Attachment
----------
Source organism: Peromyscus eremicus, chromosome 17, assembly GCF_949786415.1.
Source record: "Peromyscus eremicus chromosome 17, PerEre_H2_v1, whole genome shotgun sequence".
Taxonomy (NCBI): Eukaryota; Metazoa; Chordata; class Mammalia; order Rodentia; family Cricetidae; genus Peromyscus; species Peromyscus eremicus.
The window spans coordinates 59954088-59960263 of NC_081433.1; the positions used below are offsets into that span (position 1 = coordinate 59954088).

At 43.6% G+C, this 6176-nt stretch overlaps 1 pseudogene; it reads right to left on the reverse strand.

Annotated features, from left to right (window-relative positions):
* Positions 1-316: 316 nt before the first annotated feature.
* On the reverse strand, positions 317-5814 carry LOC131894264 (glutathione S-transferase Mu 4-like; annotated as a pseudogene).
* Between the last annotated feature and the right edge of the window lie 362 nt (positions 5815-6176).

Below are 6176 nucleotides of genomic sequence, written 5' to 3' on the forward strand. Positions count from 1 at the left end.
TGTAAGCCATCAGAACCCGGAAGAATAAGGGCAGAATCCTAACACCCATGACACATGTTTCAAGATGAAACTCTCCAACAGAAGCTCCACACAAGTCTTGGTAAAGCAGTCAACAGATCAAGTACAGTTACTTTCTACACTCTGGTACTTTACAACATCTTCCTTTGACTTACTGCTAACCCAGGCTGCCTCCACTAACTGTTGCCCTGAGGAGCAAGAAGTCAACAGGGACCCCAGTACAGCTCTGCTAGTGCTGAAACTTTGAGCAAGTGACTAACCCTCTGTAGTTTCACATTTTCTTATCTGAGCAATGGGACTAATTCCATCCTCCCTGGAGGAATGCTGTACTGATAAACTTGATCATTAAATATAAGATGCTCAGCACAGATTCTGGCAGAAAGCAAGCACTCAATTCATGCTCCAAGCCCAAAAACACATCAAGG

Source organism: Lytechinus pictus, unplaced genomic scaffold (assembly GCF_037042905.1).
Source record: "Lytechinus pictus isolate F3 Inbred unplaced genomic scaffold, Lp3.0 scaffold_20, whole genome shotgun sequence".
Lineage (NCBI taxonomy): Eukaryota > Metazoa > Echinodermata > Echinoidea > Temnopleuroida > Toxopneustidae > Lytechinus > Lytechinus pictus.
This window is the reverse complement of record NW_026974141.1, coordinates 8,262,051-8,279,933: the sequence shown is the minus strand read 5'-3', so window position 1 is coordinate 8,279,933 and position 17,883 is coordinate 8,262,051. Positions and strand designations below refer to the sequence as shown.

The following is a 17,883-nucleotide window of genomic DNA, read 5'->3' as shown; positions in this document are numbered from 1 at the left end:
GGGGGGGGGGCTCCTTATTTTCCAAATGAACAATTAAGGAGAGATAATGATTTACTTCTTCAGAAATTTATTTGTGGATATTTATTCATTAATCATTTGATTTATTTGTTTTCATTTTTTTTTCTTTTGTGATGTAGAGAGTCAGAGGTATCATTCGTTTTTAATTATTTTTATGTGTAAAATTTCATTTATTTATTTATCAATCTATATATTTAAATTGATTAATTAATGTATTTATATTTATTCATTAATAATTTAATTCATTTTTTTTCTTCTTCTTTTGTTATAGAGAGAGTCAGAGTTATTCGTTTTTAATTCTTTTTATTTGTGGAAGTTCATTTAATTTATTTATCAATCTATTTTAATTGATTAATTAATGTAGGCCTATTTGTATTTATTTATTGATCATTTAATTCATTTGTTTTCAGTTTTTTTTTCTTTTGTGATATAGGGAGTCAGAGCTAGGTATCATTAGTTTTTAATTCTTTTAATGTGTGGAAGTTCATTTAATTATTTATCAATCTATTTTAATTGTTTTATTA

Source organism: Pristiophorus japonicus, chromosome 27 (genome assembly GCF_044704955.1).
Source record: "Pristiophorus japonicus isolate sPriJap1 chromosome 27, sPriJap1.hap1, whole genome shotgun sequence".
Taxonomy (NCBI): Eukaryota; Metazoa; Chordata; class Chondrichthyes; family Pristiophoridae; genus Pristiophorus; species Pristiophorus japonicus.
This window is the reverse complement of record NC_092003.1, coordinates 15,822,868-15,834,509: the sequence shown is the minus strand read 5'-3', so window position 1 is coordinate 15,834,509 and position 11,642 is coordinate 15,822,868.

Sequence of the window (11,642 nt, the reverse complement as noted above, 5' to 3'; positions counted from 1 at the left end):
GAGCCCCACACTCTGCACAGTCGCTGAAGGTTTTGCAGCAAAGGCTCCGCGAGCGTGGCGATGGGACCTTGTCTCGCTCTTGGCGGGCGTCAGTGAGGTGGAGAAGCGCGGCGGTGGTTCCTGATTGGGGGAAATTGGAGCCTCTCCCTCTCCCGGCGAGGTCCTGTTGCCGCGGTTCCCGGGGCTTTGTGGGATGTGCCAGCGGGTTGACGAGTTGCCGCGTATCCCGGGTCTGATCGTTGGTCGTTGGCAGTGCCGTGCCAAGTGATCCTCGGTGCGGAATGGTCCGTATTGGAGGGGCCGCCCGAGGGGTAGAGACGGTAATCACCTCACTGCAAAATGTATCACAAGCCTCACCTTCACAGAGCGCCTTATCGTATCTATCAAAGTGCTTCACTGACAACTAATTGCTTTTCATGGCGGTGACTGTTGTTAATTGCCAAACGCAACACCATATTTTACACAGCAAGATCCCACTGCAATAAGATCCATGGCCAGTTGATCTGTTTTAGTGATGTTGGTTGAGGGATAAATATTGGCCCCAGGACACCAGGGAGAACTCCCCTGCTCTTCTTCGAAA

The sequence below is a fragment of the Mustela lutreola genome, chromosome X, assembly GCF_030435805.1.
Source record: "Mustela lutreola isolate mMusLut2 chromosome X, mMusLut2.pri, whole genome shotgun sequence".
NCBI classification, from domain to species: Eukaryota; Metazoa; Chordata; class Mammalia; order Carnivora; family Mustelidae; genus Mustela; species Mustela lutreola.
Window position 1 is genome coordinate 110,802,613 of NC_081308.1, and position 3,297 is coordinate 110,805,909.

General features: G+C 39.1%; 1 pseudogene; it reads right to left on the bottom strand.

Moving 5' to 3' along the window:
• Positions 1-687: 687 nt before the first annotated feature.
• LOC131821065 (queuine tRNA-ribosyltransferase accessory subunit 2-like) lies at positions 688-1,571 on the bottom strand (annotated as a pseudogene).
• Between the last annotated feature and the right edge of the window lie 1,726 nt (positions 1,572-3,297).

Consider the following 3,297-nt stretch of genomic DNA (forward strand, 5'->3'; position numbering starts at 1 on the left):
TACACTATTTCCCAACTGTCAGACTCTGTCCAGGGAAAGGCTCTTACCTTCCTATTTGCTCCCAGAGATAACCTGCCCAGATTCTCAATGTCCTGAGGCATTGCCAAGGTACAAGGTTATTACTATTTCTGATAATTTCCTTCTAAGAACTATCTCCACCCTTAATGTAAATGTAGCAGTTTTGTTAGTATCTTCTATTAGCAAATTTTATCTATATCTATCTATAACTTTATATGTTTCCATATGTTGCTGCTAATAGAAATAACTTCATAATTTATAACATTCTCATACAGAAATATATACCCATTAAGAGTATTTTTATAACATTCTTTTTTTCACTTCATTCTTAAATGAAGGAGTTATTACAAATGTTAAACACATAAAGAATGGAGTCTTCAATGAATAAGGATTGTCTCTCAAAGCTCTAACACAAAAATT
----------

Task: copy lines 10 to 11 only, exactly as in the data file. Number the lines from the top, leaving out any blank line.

Below are 6176 nucleotides of genomic sequence, written 5' to 3' on the forward strand. Positions count from 1 at the left end.
TGTAAGCCATCAGAACCCGGAAGAATAAGGGCAGAATCCTAACACCCATGACACATGTTTCAAGATGAAACTCTCCAACAGAAGCTCCACACAAGTCTTGGTAAAGCAGTCAACAGATCAAGTACAGTTACTTTCTACACTCTGGTACTTTACAACATCTTCCTTTGACTTACTGCTAACCCAGGCTGCCTCCACTAACTGTTGCCCTGAGGAGCAAGAAGTCAACAGGGACCCCAGTACAGCTCTGCTAGTGCTGAAACTTTGAGCAAGTGACTAACCCTCTGTAGTTTCACATTTTCTTATCTGAGCAATGGGACTAATTCCATCCTCCCTGGAGGAATGCTGTACTGATAAACTTGATCATTAAATATAAGATGCTCAGCACAGATTCTGGCAGAAAGCAAGCACTCAATTCATGCTCCAAGCCCAAAAACACATCAAGG